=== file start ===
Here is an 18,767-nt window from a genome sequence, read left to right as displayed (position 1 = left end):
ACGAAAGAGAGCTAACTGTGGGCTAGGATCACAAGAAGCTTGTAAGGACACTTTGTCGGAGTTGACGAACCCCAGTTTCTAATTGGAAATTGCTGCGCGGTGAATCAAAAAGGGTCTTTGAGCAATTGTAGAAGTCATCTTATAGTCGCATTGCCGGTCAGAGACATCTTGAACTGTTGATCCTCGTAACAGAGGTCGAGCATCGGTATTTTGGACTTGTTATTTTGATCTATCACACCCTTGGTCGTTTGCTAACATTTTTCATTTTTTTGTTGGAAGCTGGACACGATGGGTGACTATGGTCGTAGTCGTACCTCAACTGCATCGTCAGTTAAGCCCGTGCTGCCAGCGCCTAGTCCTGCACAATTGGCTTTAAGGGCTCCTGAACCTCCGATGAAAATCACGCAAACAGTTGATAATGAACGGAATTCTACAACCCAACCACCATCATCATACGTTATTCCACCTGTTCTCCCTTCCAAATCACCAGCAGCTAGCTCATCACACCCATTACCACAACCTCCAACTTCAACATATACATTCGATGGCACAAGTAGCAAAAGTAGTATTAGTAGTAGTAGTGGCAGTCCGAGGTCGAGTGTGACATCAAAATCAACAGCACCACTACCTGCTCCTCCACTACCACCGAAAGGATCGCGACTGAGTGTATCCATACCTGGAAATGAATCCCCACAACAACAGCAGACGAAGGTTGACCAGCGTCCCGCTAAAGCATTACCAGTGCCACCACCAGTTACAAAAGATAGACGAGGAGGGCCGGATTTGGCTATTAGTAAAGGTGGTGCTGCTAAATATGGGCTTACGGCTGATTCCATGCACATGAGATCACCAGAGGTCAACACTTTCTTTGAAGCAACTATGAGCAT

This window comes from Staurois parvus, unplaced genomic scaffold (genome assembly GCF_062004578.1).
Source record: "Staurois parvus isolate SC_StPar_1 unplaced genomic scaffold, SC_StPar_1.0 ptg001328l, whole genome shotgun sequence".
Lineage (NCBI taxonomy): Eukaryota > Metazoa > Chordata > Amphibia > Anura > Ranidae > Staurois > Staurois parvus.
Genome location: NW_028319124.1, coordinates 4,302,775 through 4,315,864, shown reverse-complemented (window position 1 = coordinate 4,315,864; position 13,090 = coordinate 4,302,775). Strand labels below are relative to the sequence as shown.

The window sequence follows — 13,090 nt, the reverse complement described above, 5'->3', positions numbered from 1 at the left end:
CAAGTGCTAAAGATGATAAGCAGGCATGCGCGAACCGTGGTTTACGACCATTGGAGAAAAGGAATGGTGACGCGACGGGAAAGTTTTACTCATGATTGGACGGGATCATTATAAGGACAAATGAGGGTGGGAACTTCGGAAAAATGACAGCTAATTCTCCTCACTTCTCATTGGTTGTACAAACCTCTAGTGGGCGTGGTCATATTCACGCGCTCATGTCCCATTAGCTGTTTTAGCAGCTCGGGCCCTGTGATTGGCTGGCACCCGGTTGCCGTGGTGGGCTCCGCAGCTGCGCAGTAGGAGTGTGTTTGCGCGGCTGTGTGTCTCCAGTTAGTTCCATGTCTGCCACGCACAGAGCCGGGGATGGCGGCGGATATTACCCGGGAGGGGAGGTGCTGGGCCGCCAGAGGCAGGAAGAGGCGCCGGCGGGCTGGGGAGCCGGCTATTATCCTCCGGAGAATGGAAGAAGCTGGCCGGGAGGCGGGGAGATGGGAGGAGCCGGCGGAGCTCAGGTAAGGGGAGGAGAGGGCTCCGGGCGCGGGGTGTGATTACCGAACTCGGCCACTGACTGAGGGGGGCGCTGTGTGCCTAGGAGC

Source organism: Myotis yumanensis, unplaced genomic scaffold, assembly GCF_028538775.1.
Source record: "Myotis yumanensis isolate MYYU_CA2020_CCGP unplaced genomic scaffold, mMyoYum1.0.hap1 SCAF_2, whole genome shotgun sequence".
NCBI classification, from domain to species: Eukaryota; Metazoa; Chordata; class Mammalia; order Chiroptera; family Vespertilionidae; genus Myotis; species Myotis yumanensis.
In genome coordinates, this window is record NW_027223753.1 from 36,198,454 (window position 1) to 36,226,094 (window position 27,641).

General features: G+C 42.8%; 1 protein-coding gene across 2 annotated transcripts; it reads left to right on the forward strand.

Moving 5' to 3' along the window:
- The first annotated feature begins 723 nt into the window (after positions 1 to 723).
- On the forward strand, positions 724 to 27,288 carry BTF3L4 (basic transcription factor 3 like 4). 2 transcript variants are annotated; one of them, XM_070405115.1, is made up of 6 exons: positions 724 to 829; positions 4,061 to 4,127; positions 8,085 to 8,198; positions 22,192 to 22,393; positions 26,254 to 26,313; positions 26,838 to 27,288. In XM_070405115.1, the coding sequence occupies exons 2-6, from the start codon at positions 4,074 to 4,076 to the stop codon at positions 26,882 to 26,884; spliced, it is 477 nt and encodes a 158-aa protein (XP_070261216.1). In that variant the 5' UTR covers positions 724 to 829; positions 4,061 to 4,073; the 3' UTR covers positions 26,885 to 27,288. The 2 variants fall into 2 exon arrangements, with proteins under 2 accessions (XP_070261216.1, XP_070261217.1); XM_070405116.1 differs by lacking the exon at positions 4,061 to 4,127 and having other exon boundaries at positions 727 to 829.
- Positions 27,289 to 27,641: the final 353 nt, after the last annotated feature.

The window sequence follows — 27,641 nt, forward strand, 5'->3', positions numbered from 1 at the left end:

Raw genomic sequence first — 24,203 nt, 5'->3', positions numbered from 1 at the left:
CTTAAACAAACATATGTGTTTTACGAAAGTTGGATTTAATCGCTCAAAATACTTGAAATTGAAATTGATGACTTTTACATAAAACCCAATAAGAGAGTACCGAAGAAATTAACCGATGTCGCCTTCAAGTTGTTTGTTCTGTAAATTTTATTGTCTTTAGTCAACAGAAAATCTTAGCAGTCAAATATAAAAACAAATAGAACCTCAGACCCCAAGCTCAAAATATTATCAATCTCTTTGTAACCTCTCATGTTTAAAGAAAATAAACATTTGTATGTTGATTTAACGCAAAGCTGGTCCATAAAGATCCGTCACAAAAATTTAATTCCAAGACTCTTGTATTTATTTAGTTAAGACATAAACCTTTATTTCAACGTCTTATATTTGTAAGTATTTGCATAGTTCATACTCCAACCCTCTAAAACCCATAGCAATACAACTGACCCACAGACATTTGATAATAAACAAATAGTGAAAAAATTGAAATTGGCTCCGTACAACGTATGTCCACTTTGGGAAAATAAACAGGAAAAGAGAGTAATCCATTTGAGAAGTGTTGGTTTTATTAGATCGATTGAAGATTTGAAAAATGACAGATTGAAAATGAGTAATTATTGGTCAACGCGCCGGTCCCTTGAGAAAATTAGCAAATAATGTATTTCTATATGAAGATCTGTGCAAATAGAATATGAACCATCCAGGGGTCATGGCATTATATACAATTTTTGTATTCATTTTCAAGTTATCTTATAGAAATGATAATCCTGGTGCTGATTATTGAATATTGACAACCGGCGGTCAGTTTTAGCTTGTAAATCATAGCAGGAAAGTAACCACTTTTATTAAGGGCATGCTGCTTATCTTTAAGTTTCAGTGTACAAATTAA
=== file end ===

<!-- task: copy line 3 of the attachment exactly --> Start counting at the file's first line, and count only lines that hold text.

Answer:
This window comes from Staurois parvus, unplaced genomic scaffold (genome assembly GCF_062004578.1).